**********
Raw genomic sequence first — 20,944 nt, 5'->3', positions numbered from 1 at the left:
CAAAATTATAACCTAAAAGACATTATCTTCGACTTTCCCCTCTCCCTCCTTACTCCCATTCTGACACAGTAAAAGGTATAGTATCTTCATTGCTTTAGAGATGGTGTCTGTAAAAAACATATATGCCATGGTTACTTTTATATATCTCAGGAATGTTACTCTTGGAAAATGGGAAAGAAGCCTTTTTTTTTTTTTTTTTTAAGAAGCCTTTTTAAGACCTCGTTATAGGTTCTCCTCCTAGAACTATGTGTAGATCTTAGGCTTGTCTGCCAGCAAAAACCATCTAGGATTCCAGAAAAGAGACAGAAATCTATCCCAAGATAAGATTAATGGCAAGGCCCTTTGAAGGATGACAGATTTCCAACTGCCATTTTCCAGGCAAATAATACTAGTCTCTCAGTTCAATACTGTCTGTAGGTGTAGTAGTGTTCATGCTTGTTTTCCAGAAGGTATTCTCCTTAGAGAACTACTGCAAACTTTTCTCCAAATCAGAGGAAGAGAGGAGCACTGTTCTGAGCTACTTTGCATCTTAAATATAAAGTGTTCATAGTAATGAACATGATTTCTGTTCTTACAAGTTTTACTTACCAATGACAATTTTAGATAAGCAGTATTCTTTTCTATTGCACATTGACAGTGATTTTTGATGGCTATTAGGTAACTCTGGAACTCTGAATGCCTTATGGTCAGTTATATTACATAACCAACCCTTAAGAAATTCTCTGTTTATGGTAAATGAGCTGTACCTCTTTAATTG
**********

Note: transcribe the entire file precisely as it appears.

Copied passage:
Raw genomic sequence first — 20,944 nt, 5'->3', positions numbered from 1 at the left:
CAAAATTATAACCTAAAAGACATTATCTTCGACTTTCCCCTCTCCCTCCTTACTCCCATTCTGACACAGTAAAAGGTATAGTATCTTCATTGCTTTAGAGATGGTGTCTGTAAAAAACATATATGCCATGGTTACTTTTATATATCTCAGGAATGTTACTCTTGGAAAATGGGAAAGAAGCCTTTTTTTTTTTTTTTTTTAAGAAGCCTTTTTAAGACCTCGTTATAGGTTCTCCTCCTAGAACTATGTGTAGATCTTAGGCTTGTCTGCCAGCAAAAACCATCTAGGATTCCAGAAAAGAGACAGAAATCTATCCCAAGATAAGATTAATGGCAAGGCCCTTTGAAGGATGACAGATTTCCAACTGCCATTTTCCAGGCAAATAATACTAGTCTCTCAGTTCAATACTGTCTGTAGGTGTAGTAGTGTTCATGCTTGTTTTCCAGAAGGTATTCTCCTTAGAGAACTACTGCAAACTTTTCTCCAAATCAGAGGAAGAGAGGAGCACTGTTCTGAGCTACTTTGCATCTTAAATATAAAGTGTTCATAGTAATGAACATGATTTCTGTTCTTACAAGTTTTACTTACCAATGACAATTTTAGATAAGCAGTATTCTTTTCTATTGCACATTGACAGTGATTTTTGATGGCTATTAGGTAACTCTGGAACTCTGAATGCCTTATGGTCAGTTATATTACATAACCAACCCTTAAGAAATTCTCTGTTTATGGTAAATGAGCTGTACCTCTTTAATTG